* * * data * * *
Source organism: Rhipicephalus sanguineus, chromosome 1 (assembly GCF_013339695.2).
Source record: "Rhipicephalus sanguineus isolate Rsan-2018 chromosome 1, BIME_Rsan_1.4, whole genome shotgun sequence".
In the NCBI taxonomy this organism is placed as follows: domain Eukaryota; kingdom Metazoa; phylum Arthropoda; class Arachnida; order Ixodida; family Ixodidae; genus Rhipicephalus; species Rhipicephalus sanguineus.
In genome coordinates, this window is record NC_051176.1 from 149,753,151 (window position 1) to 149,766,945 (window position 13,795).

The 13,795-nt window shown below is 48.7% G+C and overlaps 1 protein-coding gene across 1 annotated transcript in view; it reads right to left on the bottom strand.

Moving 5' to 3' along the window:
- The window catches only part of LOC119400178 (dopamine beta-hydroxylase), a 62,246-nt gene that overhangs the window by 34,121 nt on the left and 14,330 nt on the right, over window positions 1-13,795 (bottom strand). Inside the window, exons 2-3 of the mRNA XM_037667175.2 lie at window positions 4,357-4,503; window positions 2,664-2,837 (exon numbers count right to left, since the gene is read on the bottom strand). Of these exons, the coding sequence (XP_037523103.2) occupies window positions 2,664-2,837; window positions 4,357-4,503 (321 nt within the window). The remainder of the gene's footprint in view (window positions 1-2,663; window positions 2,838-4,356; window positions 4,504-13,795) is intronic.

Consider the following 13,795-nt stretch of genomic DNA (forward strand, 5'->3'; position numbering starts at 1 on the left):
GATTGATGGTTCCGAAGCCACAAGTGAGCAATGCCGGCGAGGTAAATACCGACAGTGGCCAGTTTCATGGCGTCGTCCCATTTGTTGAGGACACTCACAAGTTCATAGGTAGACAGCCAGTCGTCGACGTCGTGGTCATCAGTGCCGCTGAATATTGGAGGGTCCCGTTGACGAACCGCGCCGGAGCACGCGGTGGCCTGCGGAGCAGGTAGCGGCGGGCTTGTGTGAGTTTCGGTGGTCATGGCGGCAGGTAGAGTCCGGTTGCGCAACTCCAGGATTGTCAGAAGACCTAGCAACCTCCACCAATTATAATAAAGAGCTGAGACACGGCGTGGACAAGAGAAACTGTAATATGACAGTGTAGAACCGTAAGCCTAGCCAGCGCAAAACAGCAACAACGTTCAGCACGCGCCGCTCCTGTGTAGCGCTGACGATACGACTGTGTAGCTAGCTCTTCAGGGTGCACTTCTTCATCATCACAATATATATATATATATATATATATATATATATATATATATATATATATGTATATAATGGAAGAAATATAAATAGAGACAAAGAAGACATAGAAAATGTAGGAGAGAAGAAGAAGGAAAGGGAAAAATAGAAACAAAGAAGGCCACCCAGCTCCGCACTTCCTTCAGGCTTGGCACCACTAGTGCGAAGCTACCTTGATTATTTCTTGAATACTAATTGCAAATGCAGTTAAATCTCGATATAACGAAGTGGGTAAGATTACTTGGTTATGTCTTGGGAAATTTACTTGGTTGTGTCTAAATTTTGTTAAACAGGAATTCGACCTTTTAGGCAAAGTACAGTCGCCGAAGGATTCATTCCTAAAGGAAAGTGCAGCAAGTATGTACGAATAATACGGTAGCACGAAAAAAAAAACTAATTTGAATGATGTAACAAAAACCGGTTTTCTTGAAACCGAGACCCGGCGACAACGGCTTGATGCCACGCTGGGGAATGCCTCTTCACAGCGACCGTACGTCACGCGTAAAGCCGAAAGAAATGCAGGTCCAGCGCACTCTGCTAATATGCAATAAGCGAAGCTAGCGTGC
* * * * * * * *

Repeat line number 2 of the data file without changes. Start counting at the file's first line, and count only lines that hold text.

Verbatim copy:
Source record: "Rhipicephalus sanguineus isolate Rsan-2018 chromosome 1, BIME_Rsan_1.4, whole genome shotgun sequence".